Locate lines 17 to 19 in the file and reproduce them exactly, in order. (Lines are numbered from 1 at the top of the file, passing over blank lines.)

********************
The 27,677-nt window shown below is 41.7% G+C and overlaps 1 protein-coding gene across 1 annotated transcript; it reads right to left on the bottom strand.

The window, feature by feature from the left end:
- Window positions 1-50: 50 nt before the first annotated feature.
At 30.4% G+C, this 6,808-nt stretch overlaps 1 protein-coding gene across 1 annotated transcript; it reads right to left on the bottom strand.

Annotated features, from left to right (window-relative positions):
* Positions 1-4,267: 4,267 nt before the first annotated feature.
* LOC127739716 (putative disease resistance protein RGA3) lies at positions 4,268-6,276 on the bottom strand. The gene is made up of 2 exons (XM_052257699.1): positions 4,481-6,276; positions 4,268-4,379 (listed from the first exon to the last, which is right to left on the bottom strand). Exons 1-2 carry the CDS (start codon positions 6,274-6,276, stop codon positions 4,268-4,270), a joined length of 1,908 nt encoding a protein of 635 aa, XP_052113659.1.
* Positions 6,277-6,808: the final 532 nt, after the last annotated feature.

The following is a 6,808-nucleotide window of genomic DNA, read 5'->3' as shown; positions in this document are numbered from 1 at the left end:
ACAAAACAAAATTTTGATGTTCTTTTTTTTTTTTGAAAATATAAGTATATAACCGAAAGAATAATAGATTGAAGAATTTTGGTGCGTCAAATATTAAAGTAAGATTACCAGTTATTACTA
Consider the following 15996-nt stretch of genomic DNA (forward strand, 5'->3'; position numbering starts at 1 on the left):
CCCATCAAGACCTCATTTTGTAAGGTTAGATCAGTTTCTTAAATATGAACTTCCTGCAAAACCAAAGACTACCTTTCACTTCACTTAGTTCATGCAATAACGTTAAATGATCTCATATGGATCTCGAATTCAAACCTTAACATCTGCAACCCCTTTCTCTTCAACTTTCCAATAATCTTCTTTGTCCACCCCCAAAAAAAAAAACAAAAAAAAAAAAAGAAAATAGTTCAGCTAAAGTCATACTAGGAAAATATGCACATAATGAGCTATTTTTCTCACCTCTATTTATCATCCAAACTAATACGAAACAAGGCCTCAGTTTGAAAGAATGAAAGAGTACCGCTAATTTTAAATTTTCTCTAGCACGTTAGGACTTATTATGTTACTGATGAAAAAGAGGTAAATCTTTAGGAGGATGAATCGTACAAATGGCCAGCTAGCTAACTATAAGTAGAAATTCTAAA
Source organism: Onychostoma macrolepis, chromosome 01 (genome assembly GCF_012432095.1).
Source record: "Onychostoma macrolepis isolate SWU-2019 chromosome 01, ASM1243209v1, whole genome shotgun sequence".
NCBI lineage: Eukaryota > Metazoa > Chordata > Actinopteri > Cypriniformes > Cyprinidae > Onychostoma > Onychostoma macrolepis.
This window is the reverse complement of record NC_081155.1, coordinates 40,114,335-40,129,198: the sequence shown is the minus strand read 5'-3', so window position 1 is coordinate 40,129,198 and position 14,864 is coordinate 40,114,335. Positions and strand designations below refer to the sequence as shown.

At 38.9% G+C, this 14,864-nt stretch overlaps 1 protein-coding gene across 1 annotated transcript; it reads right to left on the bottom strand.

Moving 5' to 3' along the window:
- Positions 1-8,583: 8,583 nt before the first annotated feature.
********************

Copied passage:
At 38.9% G+C, this 14,864-nt stretch overlaps 1 protein-coding gene across 1 annotated transcript; it reads right to left on the bottom strand.

Moving 5' to 3' along the window:
- Positions 1-8,583: 8,583 nt before the first annotated feature.